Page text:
(Photo Credit: U.S. Army National Guard photo by 1st Lt Zachary West/Wikimedia Commons)
Tropical Storm Imelda barreled through the Texas Gulf Coast on Sept. 19 claiming five lives. Many Texans have compared this storm to Hurricane Harvey, which hit Houston in 2017, while others are saying this storm is way worse.
“What I’m sitting in right now makes Harvey look like a little thunderstorm,” said Sheriff Brian Hawthorne.
Thousands of residents evacuated into local shelters, the airports were closed and schools were also closed as a safety precaution. Many areas of Texas had extreme flooding in turn submerging cars and ruining houses.
“Imelda soaked the region with as much as three feet of rain. The National Weather Service declared a flash flood emergency for parts of five counties in the southeastern area of the state, calling it a “PARTICULARLY DANGEROUS SITUATION” and urging residents to “SEEK HIGHER GROUND NOW!”
Fire rescue and emergency crews have been rescuing people from their flooded homes and bringing them to safety. They have been using dump trucks and boats to reach the residents, their first priority being those with medical needs and the elderly.
739 Texans evacuated and 130 rescued by #Texas #NationalGuard and @txtf1 in the flood response after #Imelda. @GovAbbott had us preparing on Monday hoping they wouldn’t be needed, but stood ready for the worst. Then the call came… pic.twitter.com/wHCRBMMN1m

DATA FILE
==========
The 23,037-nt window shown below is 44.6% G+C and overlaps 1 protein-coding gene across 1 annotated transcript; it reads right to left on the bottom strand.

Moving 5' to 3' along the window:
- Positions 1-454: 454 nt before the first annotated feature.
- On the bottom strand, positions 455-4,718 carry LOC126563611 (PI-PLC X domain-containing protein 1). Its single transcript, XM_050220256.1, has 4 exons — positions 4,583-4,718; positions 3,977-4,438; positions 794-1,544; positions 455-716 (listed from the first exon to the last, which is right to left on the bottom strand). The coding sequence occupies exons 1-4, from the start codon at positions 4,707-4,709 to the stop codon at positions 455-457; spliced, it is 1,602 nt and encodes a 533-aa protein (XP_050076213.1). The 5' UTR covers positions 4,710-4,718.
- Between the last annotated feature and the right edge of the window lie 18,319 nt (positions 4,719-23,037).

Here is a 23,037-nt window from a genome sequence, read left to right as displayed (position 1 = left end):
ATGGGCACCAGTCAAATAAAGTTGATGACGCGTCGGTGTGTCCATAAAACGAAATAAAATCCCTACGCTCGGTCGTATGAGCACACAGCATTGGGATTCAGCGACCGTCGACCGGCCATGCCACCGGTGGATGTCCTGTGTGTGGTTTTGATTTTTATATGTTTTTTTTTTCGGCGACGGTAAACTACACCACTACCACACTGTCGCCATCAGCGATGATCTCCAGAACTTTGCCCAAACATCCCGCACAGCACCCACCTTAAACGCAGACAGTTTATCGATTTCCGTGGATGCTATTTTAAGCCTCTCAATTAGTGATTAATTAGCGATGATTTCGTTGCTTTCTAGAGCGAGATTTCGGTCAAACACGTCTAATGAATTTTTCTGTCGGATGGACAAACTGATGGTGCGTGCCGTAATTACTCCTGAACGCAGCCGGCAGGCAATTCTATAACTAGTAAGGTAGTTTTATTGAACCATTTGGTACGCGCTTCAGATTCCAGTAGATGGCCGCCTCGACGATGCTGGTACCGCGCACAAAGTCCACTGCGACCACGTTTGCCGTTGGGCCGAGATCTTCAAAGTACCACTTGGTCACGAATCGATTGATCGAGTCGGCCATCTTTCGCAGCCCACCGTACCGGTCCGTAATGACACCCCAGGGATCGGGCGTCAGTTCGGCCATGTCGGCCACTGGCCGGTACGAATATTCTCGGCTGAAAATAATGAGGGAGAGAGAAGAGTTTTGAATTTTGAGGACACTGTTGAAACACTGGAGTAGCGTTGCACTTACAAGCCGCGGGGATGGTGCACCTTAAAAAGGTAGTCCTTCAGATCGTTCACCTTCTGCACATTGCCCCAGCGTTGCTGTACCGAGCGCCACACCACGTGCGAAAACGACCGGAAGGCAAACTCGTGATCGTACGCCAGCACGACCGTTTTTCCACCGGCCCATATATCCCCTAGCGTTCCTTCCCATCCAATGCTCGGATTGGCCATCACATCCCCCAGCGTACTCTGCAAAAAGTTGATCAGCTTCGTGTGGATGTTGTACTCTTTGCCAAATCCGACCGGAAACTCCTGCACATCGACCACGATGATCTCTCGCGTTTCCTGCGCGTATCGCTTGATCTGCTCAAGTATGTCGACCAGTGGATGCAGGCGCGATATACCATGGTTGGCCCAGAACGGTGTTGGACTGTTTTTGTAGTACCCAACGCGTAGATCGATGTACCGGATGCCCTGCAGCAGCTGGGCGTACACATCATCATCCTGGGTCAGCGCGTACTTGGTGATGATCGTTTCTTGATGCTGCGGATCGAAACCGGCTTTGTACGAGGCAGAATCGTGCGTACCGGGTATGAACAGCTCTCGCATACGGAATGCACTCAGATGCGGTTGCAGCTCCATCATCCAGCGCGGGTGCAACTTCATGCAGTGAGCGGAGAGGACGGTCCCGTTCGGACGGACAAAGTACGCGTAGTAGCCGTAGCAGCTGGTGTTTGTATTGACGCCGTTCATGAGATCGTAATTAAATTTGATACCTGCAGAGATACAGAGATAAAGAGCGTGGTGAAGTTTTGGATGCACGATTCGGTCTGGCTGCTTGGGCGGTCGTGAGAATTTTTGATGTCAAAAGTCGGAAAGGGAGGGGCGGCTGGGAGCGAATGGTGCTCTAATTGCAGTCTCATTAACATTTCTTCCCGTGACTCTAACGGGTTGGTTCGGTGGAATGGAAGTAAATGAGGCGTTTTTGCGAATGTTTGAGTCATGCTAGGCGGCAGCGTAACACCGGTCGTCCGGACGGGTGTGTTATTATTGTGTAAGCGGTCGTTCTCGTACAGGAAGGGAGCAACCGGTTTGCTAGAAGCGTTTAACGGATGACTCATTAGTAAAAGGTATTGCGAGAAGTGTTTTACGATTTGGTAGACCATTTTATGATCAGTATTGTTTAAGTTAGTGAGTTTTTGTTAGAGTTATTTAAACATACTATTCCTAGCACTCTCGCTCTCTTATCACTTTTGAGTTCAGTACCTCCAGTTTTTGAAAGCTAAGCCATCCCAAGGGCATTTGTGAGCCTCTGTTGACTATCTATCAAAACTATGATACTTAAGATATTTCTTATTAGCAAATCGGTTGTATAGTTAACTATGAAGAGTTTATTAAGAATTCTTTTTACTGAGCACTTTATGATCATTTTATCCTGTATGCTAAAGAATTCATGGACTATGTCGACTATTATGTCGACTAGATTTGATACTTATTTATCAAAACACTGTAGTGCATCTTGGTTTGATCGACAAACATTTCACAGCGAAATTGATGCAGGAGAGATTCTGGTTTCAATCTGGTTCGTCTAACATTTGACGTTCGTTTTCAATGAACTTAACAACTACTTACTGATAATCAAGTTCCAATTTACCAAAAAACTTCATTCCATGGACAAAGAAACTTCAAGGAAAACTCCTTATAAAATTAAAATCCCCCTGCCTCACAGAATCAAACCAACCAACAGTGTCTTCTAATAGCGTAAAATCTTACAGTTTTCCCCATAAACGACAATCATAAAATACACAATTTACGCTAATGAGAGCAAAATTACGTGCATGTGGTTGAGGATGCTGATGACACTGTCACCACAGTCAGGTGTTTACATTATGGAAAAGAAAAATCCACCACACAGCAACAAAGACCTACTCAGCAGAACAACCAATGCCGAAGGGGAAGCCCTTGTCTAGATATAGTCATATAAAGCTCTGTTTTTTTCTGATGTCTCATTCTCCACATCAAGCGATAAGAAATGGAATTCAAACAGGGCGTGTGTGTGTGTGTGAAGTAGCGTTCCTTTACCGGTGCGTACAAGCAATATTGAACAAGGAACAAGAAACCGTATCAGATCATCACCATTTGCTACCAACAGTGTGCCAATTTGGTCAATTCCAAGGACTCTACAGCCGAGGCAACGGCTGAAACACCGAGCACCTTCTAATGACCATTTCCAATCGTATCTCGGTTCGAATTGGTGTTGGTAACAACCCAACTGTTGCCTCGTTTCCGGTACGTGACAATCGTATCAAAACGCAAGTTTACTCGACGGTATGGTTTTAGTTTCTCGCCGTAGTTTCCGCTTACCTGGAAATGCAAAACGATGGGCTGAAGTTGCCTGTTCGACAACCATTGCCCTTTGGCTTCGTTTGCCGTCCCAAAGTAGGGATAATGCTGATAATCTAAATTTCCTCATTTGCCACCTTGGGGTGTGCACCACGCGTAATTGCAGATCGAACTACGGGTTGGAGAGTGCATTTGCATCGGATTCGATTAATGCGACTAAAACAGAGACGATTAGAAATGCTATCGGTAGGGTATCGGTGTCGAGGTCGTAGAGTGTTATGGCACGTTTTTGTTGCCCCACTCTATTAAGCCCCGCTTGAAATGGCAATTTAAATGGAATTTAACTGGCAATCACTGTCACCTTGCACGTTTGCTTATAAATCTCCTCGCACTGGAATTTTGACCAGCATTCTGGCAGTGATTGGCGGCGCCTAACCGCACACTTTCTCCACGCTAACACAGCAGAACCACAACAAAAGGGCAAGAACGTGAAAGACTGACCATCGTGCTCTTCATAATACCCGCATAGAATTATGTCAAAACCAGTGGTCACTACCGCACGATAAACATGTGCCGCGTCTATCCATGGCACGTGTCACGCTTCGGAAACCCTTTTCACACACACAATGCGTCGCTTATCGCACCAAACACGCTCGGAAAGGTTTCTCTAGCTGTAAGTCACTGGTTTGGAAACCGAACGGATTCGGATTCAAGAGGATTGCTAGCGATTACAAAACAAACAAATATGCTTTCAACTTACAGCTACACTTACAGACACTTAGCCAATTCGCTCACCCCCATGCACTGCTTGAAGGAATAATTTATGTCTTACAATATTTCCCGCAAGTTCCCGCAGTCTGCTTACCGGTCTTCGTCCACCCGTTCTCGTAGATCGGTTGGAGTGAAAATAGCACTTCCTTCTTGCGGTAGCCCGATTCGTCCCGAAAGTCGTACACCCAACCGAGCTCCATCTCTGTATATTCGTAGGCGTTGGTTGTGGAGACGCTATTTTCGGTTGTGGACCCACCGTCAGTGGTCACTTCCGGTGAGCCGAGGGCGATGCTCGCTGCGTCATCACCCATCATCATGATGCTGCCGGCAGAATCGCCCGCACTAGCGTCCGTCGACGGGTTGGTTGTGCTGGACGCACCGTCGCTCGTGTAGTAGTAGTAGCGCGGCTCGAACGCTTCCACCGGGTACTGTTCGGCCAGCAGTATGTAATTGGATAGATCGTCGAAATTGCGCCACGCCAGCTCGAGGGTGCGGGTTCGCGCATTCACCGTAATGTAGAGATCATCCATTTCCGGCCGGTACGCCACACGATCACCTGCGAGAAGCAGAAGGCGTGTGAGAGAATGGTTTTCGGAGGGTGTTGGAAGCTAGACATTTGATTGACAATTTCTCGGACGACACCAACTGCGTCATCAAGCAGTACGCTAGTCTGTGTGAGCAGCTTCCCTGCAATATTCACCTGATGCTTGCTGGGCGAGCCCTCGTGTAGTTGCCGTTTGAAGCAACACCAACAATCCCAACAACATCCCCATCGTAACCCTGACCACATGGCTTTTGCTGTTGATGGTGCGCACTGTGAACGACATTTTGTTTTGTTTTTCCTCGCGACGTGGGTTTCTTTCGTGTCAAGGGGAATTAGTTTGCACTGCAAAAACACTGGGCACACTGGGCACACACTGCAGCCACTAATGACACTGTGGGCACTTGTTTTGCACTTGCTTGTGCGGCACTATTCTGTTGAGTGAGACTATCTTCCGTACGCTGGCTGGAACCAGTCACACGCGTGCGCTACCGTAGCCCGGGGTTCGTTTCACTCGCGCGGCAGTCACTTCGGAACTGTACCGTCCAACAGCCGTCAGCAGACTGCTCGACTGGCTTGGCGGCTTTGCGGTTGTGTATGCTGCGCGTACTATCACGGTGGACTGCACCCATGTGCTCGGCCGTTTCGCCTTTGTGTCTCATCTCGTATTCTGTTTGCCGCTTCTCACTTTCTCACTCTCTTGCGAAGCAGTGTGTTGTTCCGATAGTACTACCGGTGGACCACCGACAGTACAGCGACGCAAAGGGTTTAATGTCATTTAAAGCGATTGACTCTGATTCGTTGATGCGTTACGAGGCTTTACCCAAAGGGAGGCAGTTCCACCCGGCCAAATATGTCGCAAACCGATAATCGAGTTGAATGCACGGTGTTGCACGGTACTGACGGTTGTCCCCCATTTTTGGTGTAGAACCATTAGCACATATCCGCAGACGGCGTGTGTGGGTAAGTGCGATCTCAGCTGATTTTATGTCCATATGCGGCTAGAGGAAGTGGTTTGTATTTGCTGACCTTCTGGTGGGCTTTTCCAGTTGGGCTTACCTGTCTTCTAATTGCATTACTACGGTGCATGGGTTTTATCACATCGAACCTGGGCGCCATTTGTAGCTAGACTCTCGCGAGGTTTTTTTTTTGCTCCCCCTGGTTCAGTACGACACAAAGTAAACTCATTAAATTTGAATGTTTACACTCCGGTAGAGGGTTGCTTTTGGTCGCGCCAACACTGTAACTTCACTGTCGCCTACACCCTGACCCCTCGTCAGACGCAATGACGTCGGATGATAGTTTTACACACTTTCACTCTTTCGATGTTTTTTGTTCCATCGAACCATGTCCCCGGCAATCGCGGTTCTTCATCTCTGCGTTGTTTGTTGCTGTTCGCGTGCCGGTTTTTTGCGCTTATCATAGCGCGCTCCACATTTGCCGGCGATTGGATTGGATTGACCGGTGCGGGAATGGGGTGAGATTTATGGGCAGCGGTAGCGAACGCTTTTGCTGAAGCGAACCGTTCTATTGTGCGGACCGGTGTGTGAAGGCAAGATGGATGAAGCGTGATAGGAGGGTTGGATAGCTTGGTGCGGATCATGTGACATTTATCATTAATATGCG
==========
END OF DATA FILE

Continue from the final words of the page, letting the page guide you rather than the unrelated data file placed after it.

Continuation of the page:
— Texas Military Dept (@TXMilitary) September 20, 2019
Casey Rodriguez (’21) said, “I am truly devastated by the disaster that has occurred but I am truly grateful Texas stood prepared and had such a wonderful team of pipe to help keep Texans out of harms way.”
Gabby Butler (’20) has family who lives in Texas. While they were not personally affected by the floods, they have friends who live in Houston who were affected. “They said that their cars got flooded and water started to slowly leak into their house. They could not leave their house for a while and were stranded,” said Butler.
The American Red Cross has set up several temporary shelters across Texas. Academy girls can help the people of Texas by donating to the Greater Houston Community Foundation, Southeast Texas Food Bank. People can also send donations like clothes, shoes and nonperishable items, through the American Red Cross.
#HarrisCounty and @HoustonTX are asking for donations to the #Imelda Assistance Fund to help those impacted by last week’s tropical storm. Mayor @SylvesterTurner says funds can help repair as many as 1,500 local homes. https://t.co/23A9hfA4dW #hounews @elizTrovall pic.twitter.com/BU2BviRsTR
— Houston Public Media (@HoustonPubMedia) September 23, 2019